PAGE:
public class TestClass {
  @Before
  public void setUp() {
    //...
    suppress(constructor(HelperObj.class, String.class));
  }
}

This apparently interfered with the expectNew call. After removing the excess suppress call, my tests ran fine.

DRM and Infinite Economics

I’ve always been fascinated by the discussion of digital copyright law and DRM. I’ve recently just found Techdirt, which has loads of well-written articles about DRM, piracy and new-age business models for an increasingly digital world. I’m sure they have other articles, but I guess I just gravitate towards those. Specifically, I enjoyed
this post, which had a pretty amazing explanation of the economics of creating more value, rather than thinking that value is a limited resource that needs to be maximized:

Economic growth occurs whenever people take resources and rearrange them in ways that are more valuable. A useful metaphor for production in an economy comes from the kitchen. To create valuable final products, we mix inexpensive ingredients together according to a recipe. The cooking one can do is limited by the supply of ingredients, and most cooking in the economy produces undesirable side effects. If economic growth could be achieved only by doing more and more of the same kind of cooking, we would eventually run out of raw materials and suffer from unacceptable levels of pollution and nuisance. Human history teaches us, however, that economic growth springs from better recipes, not just from more cooking. New recipes generally produce fewer unpleasant side effects and generate more economic value per unit of raw material.

Every generation has perceived the limits to growth that finite resources and undesirable side effects would pose if no new recipes or ideas were discovered. And every generation has underestimated the potential for finding new recipes and ideas. We consistently fail to grasp how many ideas remain to be discovered. The difficulty is the same one we have with compounding. Possibilities do not add up. They multiply.

Pretty cool stuff. We’ve always known that success comes from innovation, but this seems to say that innovators have the ability to create new things because they are able to imagine an entirely new system that is better than current systems. There are plenty of people that are willing to do things that are different, yet stay inside the understood realm of possibility. True innovators will come up with ideas whose existence proves that the current system is too narrow.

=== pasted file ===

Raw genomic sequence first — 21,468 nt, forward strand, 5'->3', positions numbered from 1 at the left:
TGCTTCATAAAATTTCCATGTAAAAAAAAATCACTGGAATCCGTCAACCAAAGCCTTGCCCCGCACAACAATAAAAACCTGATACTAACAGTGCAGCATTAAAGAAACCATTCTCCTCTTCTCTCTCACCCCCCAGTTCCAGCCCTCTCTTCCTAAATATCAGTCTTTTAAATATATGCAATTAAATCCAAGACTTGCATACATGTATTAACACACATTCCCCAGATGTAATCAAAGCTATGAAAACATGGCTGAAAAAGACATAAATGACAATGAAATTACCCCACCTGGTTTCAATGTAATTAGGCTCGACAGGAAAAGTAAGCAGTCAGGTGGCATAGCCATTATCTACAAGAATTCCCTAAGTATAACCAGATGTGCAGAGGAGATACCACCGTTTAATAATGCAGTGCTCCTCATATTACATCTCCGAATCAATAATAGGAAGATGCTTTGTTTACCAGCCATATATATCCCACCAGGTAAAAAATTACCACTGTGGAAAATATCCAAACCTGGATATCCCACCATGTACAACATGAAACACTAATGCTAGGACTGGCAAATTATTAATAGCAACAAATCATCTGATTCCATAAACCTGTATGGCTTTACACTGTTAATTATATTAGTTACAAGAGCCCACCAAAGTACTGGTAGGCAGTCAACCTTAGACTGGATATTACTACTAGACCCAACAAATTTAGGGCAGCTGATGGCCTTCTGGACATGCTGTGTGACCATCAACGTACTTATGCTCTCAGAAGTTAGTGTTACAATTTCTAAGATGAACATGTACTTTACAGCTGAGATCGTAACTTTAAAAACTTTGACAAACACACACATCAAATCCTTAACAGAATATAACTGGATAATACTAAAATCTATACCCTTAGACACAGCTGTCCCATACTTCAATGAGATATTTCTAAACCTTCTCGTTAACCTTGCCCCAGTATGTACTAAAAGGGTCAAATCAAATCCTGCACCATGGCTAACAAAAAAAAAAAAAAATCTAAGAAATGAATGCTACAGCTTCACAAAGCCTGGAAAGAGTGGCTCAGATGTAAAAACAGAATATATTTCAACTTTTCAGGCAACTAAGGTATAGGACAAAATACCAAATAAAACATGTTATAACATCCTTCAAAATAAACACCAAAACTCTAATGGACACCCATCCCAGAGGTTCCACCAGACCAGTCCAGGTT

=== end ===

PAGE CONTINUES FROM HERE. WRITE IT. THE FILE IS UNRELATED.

I recently found an example of this in the space travel realm. Conventional physics says that objects cannot travel faster than light. However, physicists are theorizing that by warping space (specifically, compressing the space in front of your vehicle), your vessel can travel at faster-than-light speeds. In your frame of reference, you are only traveling at sub-light speed, but the space that you are traveling through is “shrunk” while you travel, and then expands back into its original shape, with your vessel suddenly a few light years away. These physicists are assuming that the current set of understood conventions are not the full set; they innovate by imagining a larger set of rules to play by, and are thus able to achieve things that were assumed impossible before.

Warp theory
Some experiments with the theory
A good explanation of the theoretical technology

Remove Uno From AT&T Fusion (Huawei U8652)

If there is anything that I despise in my beloved virtual world, it is bloatware. I bought a Huawei U8652 (AKA AT&T Fusion) and had a bit of a hard time removing the asinine Uno app, so I decided to post instructions here:

  1. Root your phone. I kept seeing posts that told people to use ‘unlockroot v2.3′, but I thought unlockroot was a piece of garbage. Instead, I followed these instructions.
  2. Install the Android Terminal Emulator
  3. In the Terminal Emulator, type the following commands:

    mount -o remount,rw -t yaffs2 /dev/block/mtdblock8 /cust
    cd /cust/att/us/app
    chmod 777 *
  4. If you want to delete all of the bloatware apps that AT&T loaded on you, type this command:

    rm *

    If you want to delete one specific app (like Uno), type this command:

    rm uno_att.apk

    You can replace ‘uno_att.apk’ with any of the app file names that you desire

And you’re clean!

Explanations

I initially thought that rooting my phone would allow me to remove these ridiculous apps, but the problem is a little deeper than that. These apps are located in a section of the internal memory that is mounted as a read-only section. If you look at the contents of /proc/mounts, you can see this entry:
/dev/block/mtdblock8 /cust yaffs2 ro,relatime 0 0
In order for a superuser to delete these apps, we have to remount that block with read/write privileges.

Metametawriting Rant

I hate writing about literature. It’s incomplete. It’s like trying to shove an entire ocean of ideas into a sock of an essay. You can’t cram enough ideas into it. Some ideas leak out, partially absorbed (but only partially). It’s a chore with no reward. The cool part is the plethora of ideas, not the regurgitation of them. If I could actually use writing to distill my ideas and present them in a clear, concise way—a way that others would be able to fully experience them—I would be able to take my treasure trove of ideas and create something that is more valuable. But, as it stands, I’m no artisan. I sweat and toil to melt down my gold only to end up with a “finished product” that looks as inspirational as a snowman.